I had to pause for a few minutes to cross the main road then I was well on my way back into the squishy ground around the perimeter of the RAF site. The GPX file seemed to go a slightly different direction to the actual route markings as I followed the red ribbons of the marked course and ignored the watch (the watch is not always right you know) and across a couple of stiles and through some minor boggy parts. It was around this point where I went off track. One guy was up yonder and two other guys just behind me, I saw no red tape so crossed a small wooden ‘footbridge’ structure and realised I was on the other side of the beck. The guys behind me were hesitant and continued on the same side. I was now on no defined path so veered back across the beck which I had to do a flying jump over and rejoined the little rabbit path, thanking the boys behind me whilst I whistled another guy back once I’d re-spotted the red ribbons. I was back on route and I could see yellow arrows pointing around the fringe of the RAF base.

I would rather be lost on the moors than lost in the city traffic. We’re all mentally ill. We’re all delusional. We’re all junkies. It’s just a matter of degree.

One of the yellow arrows pointed straight through some tall reeds, I could see another arrow in the distance so I just waded myself through them arms up in the air like no one cares (well I didn’t anyway) and carry on regardless.

I was then back onto springy moorland reminding me of the Peak District as rocks jutted out skipping and bounding over them like a Kangaroo on drugs. Running around the periphery of a woodland a cyclist made me jump as he came skirting past me. I was certainly in my own little world now. I got a yummy taste of Lockton High Moor, Saltergate Moor and Hazel Head Moor. Give me more.

Rambling through pastures and over stiles the climbs I thought now were out of the way, but oh no. After going off track a little I rejoined the red ribboned tape and through some farm gates to be confronted with a rather abruptly steep up bit at the side of a fence. Unnecessary after 23 or 24 miles ish. It was at this point that I did wonder how long I had left. I knew that there was another checkpointy type thing about 3 miles from the end so I guessed I’d done around 23 miles, the watch said 24.5 miles so a guestimation of another 2 or 3 miles to go. By looking at the watch this created a fade in my body so I tried to blank it out and once I’d reached the summit of what could have been an unnecessary hill I gave myself a little talking to and embraced the rest of the journey.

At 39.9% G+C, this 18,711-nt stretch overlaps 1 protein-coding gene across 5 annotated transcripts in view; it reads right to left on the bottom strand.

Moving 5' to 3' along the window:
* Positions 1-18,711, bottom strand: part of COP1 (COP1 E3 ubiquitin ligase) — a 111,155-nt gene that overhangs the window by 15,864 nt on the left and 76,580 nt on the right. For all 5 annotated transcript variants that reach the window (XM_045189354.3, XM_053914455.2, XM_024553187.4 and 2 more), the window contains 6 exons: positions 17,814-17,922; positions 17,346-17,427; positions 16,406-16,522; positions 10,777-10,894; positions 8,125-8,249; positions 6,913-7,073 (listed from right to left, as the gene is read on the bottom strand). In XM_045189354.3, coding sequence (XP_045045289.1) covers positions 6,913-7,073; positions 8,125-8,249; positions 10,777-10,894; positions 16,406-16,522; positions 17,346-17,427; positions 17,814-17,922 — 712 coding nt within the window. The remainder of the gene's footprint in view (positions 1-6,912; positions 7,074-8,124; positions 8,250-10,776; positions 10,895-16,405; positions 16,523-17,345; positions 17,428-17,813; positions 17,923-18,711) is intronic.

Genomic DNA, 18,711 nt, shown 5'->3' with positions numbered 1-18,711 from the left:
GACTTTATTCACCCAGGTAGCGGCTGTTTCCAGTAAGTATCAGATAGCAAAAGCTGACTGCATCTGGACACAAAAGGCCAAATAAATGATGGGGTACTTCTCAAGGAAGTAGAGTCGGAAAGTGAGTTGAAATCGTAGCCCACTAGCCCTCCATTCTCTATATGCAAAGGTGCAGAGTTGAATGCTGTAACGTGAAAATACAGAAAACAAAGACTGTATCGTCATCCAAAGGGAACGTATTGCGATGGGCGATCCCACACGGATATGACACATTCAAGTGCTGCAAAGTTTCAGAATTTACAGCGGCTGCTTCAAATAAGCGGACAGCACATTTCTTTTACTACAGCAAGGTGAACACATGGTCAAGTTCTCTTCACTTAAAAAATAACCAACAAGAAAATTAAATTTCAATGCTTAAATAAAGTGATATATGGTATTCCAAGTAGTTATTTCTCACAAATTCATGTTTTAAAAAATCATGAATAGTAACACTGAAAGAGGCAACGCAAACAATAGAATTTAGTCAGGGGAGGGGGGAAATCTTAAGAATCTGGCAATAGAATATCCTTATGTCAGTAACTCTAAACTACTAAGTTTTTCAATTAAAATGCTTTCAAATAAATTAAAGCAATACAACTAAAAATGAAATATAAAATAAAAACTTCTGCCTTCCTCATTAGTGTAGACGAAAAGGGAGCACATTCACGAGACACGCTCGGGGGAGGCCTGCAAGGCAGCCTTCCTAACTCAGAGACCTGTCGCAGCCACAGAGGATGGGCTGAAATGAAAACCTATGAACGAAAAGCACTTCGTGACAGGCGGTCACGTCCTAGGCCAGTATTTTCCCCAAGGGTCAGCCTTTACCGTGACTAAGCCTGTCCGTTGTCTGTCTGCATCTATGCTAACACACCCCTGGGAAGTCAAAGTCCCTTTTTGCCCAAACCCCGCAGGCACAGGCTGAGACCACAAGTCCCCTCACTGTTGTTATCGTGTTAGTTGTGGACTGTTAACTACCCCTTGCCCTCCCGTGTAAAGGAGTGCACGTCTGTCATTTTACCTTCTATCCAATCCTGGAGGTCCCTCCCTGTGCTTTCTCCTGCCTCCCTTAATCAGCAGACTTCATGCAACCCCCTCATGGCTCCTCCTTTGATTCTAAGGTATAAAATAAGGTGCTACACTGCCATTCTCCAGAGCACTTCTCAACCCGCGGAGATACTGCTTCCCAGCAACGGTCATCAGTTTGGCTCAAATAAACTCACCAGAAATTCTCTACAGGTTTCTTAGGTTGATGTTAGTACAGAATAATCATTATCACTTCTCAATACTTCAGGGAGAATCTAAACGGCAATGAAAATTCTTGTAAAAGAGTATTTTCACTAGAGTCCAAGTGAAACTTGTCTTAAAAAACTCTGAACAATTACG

Onto a wide track – there was no arrow but a stile straight across, I guesstimated that it was left because there was a small blue tent erected in the distance must be the checkpoint, and the GPX seemed to point that way so off I went on more runnable trail to the final checkpoint where I half-filled my bottle and took on a couple of jelly sweets. Just a couple of miles to go then.

In the distance, I could see a yellow sign it looked like x2 arrows together but it wasn’t it was the mile 11 sign for the half marathoners, doh! Daytime hallucinations or just me being a blind bat? It was a nice gentle descent down into the forest from here though I questioned myself again at a gate as the GPX seemed to be out again but there was no other way to go and finally I came across another yellow arrow. I got into my stride and started to put some effort into the last mile or so, more so when I saw the 12 mile mark. No one behind me no one in front of me just me and the course and my body doing what it loves doing, just running and challenging itself.

Onto the road, the moutain rescue guys were there in their little van pointing the way ‘not far to go’ they said ‘ through the field and up the woodland’. Oh yes, the sting in the tail – the little uphill bit at the end that had been mentioned on the show notes as a ‘ sharp climb back to the finish.’

Just as I started on the uphill climb as I stopped running my quads started cramping, noooooo I screamed not this near, some half a mile or so to the finish, not now, noooo. So I decided to run up the hill as much as I could whilst trying to massage my quad this is not big nor clever after 26ish miles of trail running but it seemed to work and once it levelled out I started to really pace myself up to the finish with bags of energy fighting pointlessly for that finish line with a little grin on my face.

Competition in its best form is a test of self. It has nothing to do with medals. The winner is the person who gets the most out of themselves.

Boom done. Thank you Scarborough Moutain Rescue – Cracking route! I think I was 6th overall and 1st Female by about an hour or so. Something like that but results are all relative.